Friday 29 March 2019

Laughter, Literature, Violence

By Jonathan Taylor

             Violence is of the essence of laughter.
- Wyndham Lewis, The Wild Body

I've recently had an academic book published by Palgrave-Macmillan, called Laughter, Literature, Violence, 1840-1930. The idea for the book originally grew out of my own creative work: as others have pointed out, my writing style is often marked by a dark humour, even grotesque comedy. Initially, I was hardly conscious of this: the mixture of comedy and tragedy in my memoir, Take Me Home (2007), arose naturally, almost unawares, because they were intertwined in reality - in elements of my father's illness, and our experience of caring for him. It seems to me that in so-called 'reality' (whatever that is), comedy and tragedy are rarely monolithic. People laugh at funerals, cry at parties. Death, tragedy, horror, violence can be funny - or horrifically funny. That's why so many literary memoirs mingle laughter and tears, even when they're ostensibly concerned with the most serious, or distressing of subjects. I wanted to write reflectively about this strange emotional hybridity, particularly in relation to memoirs and short fiction - and, in that sense, the academic book makes conscious what I've been doing, over many years, in my own creative writing. It does so, for the most part, in a displaced form, in relation to literary texts by other memoirists and short-story writers; but, as Oscar Wilde famously claimed, all criticism is a kind of autobiography. In writing the book, I have learned a huge amount about the historical periods, about theories of laughter, about the writers - and also about myself, my own style, and my (sometimes dark) sense of humour. Here's the book's blurb:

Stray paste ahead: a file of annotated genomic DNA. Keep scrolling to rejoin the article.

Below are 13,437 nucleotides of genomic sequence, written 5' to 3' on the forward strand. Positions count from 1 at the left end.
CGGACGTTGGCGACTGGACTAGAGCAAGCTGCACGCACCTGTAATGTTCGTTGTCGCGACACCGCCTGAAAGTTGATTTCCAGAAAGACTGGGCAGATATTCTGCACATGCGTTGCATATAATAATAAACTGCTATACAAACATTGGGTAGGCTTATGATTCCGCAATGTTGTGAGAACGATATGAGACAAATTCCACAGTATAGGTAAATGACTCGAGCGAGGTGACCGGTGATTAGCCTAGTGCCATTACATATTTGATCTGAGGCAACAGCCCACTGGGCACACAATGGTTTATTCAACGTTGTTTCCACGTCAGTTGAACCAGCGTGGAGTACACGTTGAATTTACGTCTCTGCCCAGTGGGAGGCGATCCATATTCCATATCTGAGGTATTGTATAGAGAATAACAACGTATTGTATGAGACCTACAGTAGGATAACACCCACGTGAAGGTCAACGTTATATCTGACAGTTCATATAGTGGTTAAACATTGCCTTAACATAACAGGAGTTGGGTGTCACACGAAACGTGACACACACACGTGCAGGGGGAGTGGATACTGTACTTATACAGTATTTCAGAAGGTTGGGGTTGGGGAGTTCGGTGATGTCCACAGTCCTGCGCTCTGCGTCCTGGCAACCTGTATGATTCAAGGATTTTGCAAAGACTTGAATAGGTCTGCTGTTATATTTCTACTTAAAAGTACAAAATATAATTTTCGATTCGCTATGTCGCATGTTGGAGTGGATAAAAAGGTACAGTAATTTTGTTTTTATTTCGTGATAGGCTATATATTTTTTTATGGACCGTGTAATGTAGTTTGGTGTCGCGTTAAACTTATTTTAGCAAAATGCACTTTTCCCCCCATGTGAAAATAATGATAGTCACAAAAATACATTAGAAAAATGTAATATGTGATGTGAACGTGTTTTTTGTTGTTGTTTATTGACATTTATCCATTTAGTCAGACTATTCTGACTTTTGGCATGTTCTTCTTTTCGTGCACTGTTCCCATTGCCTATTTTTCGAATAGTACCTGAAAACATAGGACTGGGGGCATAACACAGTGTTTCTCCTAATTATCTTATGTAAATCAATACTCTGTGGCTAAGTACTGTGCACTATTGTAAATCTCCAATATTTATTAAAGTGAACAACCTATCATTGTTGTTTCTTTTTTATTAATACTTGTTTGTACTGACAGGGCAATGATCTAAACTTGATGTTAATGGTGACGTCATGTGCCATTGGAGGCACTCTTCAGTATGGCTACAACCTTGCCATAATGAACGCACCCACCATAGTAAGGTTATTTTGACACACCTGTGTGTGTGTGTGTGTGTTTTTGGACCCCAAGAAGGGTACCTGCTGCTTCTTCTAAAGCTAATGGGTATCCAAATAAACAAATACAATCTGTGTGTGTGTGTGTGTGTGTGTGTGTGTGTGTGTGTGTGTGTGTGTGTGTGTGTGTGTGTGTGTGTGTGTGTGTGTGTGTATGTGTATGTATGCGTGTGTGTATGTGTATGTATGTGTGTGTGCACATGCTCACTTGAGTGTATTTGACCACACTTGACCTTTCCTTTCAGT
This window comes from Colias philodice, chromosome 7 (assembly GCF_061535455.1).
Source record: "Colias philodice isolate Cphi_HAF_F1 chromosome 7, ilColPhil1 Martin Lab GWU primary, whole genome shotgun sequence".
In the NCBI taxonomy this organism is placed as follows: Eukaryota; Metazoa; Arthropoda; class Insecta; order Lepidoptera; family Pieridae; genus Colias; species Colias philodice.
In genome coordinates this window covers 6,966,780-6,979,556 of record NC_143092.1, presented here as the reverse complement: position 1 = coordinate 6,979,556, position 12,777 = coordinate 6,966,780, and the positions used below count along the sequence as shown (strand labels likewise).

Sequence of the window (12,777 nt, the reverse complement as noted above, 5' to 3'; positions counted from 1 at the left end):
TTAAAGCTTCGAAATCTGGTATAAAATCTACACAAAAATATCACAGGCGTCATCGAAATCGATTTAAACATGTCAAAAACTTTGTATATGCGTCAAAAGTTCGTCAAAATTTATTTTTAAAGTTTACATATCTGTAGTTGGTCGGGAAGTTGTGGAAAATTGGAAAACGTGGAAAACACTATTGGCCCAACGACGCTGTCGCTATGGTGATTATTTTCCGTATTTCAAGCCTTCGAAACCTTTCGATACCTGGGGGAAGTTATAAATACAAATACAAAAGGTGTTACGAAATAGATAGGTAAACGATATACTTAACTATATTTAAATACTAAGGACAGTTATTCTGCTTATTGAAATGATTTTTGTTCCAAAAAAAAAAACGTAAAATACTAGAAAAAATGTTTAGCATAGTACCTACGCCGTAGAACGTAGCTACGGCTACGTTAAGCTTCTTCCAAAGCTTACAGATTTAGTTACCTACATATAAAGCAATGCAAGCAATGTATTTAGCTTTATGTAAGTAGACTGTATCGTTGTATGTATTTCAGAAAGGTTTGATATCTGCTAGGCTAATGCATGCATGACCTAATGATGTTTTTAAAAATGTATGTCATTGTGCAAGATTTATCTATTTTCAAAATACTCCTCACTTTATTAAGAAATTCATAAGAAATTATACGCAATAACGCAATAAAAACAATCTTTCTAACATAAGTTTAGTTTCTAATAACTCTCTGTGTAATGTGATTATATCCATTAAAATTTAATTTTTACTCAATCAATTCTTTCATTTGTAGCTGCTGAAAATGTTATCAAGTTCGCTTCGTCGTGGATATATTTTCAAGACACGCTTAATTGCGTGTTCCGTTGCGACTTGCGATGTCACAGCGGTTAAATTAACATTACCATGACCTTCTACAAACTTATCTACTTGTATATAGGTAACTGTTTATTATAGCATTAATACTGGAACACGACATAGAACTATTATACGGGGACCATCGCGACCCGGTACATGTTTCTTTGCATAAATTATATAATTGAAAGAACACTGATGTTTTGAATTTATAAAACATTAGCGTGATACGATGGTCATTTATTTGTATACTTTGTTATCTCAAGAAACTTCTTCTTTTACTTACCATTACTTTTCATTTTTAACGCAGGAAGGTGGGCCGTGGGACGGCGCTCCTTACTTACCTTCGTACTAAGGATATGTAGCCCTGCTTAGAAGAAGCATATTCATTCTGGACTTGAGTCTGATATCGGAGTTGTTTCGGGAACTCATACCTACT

Laughter, Literature, Violence, 1840-1930 investigates the strange, complex, even paradoxical relationship between laughter, on the one hand, and violence, war, horror, death, on the other. It does so in relation to philosophy, politics, and key nineteenth- and twentieth-century literary texts, by Edgar Allan Poe, Edmund Gosse, Wyndham Lewis and Katherine Mansfield – texts which explore the far reaches of Schadenfreude, and so-called ‘superiority theories’ of laughter, pushing these theories to breaking point. In these literary texts, the violent superiority often ascribed to laughter is seen as radically unstable, co-existing with its opposite: an anarchic sense of equality. Laughter, humour and comedy are slippery, duplicitous, ambivalent, self-contradictory hybrids, fusing apparently discordant elements. Now and then, though, literary and philosophical texts also dream of a different kind of laughter, one which reaches beyond its alloys – a transcendent, ‘perfect’ laughter which exists only in and for itself.  

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